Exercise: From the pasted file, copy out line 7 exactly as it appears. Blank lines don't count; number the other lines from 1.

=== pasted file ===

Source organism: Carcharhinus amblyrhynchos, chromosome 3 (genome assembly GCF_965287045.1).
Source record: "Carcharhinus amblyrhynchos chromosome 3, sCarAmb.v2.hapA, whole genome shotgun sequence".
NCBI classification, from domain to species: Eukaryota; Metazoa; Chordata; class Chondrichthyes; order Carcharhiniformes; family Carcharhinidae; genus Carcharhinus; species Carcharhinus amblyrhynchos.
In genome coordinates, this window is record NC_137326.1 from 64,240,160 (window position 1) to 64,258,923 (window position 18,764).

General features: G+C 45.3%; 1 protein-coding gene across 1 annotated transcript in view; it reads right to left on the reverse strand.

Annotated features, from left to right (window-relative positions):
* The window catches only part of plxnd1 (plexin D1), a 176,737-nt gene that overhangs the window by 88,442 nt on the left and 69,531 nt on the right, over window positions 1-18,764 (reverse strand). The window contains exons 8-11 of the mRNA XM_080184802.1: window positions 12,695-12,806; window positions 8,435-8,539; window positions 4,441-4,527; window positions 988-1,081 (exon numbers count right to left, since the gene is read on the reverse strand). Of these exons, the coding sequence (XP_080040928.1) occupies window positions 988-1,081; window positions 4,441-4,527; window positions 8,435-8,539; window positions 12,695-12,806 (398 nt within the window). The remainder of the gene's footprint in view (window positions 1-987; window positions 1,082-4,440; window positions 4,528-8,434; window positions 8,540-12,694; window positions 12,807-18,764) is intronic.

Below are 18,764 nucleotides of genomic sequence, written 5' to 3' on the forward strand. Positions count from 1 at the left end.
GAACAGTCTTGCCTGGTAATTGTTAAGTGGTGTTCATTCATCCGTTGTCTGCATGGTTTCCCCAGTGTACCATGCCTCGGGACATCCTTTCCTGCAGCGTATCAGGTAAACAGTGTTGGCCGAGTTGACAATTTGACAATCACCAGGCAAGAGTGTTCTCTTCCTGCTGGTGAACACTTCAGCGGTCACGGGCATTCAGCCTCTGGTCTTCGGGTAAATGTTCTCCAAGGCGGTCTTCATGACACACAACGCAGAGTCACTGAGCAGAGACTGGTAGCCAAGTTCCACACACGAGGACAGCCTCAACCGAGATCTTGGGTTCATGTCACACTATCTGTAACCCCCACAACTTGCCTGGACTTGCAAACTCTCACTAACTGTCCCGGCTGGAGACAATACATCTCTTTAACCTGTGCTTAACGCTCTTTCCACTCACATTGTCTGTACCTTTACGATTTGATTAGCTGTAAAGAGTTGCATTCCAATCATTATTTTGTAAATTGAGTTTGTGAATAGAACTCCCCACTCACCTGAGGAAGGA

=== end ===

* The window catches only part of plxnd1 (plexin D1), a 176,737-nt gene that overhangs the window by 88,442 nt on the left and 69,531 nt on the right, over window positions 1-18,764 (reverse strand). The window contains exons 8-11 of the mRNA XM_080184802.1: window positions 12,695-12,806; window positions 8,435-8,539; window positions 4,441-4,527; window positions 988-1,081 (exon numbers count right to left, since the gene is read on the reverse strand). Of these exons, the coding sequence (XP_080040928.1) occupies window positions 988-1,081; window positions 4,441-4,527; window positions 8,435-8,539; window positions 12,695-12,806 (398 nt within the window). The remainder of the gene's footprint in view (window positions 1-987; window positions 1,082-4,440; window positions 4,528-8,434; window positions 8,540-12,694; window positions 12,807-18,764) is intronic.